National Football Museum Vows To Pick Preston Over Wembley

By Ben Miller | 16 December 2008
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A photo of a fountain outside a football stadium

(Above) The National Football Museum has been based at Deepdale in Preston for seven years. Picture courtesy National Football Museum

The Director of the National Football Museum has expressed his surprise after the chairman of the Football League appeared to suggest the museum should be moved to Wembley.

Former Conservative party Chairman Brian Mawhinney is alleged to have told MPs the exhibition would attract more visitors if it relocated to London.

Kevin Moore, who established the museum in 1997 before it moved to Preston North End’s Deepdale stadium in 2001, described the remarks as “disappointing”. “It’s not actually Lord Mawhinney’s decision where we’re based,” he said.

A picture of a family outside Preston's Deepdale stadium

The museum is popular with families and football fans. Pic courtesy National Football Museum

“We’re partly funded by the Department for Culture, Media and Sport and the Football Foundation, so it’s not directly a matter for the Football League. I think it’s based on a misunderstanding that this is an either-or situation.”

Organisers from Preston have already been in negotiations with Wembley representatives, after discussions between the two sites were revived eight months ago following the protracted building project for the new national stadium.

A picture of people looking around the exhibition

Exhibits include shirts worn by the likes of Pele and Bobby Moore. Pic courtesy National Football Museum

“We’ve actually been in negotiations with Wembley for an exhibition there since 1998,” says Moore. “For very good reasons of heritage and history, and for an audience in the north and midlands, it’s been the policy of the trustees for ten years now that the headquarters would be in Preston, but we always had an exhibition in the south in mind.

"They’re very keen to work with us and we’re very keen to work with them, so that’s the truth behind it.”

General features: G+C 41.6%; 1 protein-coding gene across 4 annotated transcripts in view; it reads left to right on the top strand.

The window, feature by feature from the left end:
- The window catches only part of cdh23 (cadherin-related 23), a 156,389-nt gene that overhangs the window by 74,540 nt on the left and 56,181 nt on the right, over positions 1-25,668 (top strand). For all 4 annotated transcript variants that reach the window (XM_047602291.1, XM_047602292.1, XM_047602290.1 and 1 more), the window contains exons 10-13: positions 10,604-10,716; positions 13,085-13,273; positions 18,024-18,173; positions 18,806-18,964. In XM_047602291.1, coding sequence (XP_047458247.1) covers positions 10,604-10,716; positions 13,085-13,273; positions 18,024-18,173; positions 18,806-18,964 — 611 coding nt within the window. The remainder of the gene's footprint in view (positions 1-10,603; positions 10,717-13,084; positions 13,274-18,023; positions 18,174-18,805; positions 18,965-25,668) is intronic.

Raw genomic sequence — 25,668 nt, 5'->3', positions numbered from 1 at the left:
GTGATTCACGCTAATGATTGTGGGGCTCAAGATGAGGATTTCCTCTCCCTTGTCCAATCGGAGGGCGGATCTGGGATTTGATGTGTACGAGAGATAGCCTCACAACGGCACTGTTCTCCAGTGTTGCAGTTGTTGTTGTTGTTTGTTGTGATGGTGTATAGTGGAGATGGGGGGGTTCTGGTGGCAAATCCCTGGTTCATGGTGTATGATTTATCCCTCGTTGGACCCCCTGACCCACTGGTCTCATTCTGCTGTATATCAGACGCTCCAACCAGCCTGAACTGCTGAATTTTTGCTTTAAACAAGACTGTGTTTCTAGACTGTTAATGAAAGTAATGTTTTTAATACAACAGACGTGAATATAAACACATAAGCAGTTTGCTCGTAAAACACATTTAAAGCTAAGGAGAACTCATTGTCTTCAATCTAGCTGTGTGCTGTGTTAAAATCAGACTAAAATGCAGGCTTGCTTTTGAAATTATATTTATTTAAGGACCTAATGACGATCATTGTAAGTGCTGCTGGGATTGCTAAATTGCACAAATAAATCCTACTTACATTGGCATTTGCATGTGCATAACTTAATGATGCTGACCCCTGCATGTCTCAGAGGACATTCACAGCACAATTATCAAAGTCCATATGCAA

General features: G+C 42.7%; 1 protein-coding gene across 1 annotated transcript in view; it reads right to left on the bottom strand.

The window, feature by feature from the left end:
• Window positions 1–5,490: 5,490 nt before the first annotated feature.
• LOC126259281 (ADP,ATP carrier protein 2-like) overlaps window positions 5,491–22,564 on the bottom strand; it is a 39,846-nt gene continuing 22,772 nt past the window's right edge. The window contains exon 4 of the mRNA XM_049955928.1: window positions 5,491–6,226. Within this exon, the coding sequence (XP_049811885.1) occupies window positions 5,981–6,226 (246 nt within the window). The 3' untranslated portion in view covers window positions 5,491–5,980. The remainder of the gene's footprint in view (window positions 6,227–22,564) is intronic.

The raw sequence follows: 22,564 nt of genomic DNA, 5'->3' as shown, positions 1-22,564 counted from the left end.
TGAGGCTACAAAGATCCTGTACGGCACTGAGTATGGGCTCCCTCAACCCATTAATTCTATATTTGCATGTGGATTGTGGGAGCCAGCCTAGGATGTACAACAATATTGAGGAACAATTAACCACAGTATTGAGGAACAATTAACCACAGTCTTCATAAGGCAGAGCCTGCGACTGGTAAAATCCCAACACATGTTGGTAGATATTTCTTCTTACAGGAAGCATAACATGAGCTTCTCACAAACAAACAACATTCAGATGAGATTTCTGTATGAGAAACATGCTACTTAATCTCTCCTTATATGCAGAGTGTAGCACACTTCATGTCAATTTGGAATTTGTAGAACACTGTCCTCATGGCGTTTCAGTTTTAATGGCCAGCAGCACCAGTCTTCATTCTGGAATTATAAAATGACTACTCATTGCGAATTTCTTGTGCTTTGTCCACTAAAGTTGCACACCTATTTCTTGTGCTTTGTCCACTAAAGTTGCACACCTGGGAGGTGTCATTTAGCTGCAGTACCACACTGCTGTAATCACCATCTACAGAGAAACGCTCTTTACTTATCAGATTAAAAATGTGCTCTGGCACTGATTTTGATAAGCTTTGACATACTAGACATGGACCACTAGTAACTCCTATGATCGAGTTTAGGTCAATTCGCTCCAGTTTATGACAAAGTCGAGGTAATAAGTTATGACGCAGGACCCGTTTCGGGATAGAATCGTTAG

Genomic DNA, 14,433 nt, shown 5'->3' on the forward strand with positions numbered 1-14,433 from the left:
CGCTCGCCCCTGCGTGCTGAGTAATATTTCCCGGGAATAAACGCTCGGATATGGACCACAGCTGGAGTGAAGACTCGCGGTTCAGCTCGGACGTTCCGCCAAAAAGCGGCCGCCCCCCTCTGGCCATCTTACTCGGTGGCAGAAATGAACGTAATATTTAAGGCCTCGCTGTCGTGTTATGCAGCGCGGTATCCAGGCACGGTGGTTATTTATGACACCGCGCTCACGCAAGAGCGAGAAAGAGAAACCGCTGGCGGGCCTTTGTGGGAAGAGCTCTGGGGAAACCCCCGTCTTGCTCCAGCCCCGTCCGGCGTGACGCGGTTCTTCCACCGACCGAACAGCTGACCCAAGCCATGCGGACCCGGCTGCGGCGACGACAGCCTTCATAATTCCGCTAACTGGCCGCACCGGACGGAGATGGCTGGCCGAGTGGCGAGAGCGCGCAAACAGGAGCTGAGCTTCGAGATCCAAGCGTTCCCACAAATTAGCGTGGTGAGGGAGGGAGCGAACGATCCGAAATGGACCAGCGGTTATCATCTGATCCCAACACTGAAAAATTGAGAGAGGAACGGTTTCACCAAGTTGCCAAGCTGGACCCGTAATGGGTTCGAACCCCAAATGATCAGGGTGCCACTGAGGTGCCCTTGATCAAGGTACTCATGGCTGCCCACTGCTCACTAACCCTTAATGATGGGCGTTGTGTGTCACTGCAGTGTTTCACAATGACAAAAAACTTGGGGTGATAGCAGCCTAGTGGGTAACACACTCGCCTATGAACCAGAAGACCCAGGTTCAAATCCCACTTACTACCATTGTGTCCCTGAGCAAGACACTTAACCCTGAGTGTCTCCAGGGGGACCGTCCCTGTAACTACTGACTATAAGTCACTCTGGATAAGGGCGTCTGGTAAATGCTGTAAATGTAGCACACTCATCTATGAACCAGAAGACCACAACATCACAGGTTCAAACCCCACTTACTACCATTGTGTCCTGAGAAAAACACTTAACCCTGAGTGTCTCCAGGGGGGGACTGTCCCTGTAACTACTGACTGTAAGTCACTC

Mawhinney’s comments have provoked fury among some fans and politicians. Mark Hendrick, Labour minister for Preston, has won support from 19 fellow MPs for an early day motion in which they “deplore” the potential move, and local newspaper the Lancashire Evening Post is planning to deliver messages from outraged fans to Mawhinney’s office in London.

A picture of the football World Cup trophy

The 1896 FA Cup is on display at the museum. Pic courtesy David Gold

“There’s huge potential for an exhibition at Wembley,” added Moore. “There are lots of other sports taking place there – greyhounds, rugby league, speedway, you name it, and then things like the Pope, Live Aid and the small matter of the Olympic Games."

"Preston’s our base but we work everywhere - we have a touring exhibition on the FA Cup that’s been going round the country, we loan to exhibitions and we regularly go overseas, so our remit is national and international.”

As a founding member of the Football League, whose offices are also based in the Lancashire city, Preston North End became the first team to win the league and FA Cup in 1988, and Deepdale is the world’s oldest professional football ground.

Sir Bobby Charlton has cited the museum as the best in the world, and Manchester United manager Sir Alex Ferguson is a regular visitor to the homage for the beautiful game, which houses the ball from the 1966 World Cup final and a replica of the Jules Rimet World Cup trophy among a treasure trove of football memorabilia.

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